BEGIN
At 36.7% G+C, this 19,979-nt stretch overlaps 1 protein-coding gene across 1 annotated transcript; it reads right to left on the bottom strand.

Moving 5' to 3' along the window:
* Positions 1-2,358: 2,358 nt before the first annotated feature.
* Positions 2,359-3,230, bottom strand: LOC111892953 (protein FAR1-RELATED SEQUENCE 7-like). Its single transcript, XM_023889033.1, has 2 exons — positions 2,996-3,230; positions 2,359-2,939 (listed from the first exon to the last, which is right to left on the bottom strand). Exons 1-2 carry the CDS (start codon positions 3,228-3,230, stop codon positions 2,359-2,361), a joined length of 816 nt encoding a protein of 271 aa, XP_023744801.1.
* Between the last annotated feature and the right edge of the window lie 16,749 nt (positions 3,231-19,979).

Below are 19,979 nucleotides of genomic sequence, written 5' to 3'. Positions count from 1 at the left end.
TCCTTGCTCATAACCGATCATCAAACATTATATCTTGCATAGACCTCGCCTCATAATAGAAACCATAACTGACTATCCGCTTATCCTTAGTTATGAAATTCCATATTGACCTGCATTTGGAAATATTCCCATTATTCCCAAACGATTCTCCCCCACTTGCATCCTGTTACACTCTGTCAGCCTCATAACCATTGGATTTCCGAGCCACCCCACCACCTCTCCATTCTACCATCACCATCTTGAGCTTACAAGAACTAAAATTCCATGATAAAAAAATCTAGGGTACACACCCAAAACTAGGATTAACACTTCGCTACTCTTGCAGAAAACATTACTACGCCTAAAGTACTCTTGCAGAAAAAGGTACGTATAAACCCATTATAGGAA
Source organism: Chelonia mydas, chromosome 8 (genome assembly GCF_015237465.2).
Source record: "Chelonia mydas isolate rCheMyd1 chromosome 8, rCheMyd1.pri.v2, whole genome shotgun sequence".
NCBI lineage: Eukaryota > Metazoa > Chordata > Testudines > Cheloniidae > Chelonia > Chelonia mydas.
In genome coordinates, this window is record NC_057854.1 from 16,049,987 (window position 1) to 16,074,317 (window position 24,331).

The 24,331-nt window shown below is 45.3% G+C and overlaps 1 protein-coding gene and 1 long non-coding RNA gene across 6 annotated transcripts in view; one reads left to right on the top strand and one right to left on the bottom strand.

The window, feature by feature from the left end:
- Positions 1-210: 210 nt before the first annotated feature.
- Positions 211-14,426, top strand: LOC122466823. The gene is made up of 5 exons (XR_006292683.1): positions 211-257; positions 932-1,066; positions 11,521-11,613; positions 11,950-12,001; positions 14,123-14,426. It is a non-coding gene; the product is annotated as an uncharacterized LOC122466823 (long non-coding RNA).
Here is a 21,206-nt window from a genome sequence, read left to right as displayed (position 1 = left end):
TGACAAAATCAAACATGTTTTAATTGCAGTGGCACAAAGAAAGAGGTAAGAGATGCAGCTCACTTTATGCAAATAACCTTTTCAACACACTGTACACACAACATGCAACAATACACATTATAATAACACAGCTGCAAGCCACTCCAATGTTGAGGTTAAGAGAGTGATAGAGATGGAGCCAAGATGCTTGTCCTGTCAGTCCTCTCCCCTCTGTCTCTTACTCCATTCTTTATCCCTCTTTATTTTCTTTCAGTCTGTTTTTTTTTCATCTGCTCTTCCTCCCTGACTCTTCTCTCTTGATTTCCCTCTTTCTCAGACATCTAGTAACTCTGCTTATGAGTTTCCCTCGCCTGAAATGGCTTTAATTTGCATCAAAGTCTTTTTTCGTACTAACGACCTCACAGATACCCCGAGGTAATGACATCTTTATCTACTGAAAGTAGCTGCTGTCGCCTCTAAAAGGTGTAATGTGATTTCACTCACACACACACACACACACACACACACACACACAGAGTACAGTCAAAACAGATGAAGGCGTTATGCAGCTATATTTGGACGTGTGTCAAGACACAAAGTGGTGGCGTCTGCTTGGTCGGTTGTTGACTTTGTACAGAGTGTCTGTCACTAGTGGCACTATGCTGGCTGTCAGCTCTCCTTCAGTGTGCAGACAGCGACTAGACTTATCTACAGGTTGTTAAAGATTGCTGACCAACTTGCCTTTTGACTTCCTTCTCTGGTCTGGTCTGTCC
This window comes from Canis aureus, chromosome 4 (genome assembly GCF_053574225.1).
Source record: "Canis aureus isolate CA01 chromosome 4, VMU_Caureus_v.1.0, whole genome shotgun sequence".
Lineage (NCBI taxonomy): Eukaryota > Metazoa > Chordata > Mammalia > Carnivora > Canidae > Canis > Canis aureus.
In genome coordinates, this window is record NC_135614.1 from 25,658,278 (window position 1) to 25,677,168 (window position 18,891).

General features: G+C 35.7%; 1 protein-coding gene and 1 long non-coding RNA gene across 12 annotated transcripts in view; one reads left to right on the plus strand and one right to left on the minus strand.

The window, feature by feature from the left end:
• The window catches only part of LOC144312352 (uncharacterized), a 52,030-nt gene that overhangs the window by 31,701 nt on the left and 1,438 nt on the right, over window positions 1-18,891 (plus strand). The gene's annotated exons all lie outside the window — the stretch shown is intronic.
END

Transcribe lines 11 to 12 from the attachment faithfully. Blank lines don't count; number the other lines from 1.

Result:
In genome coordinates, this window is record NC_057854.1 from 16,049,987 (window position 1) to 16,074,317 (window position 24,331).

The 24,331-nt window shown below is 45.3% G+C and overlaps 1 protein-coding gene and 1 long non-coding RNA gene across 6 annotated transcripts in view; one reads left to right on the top strand and one right to left on the bottom strand.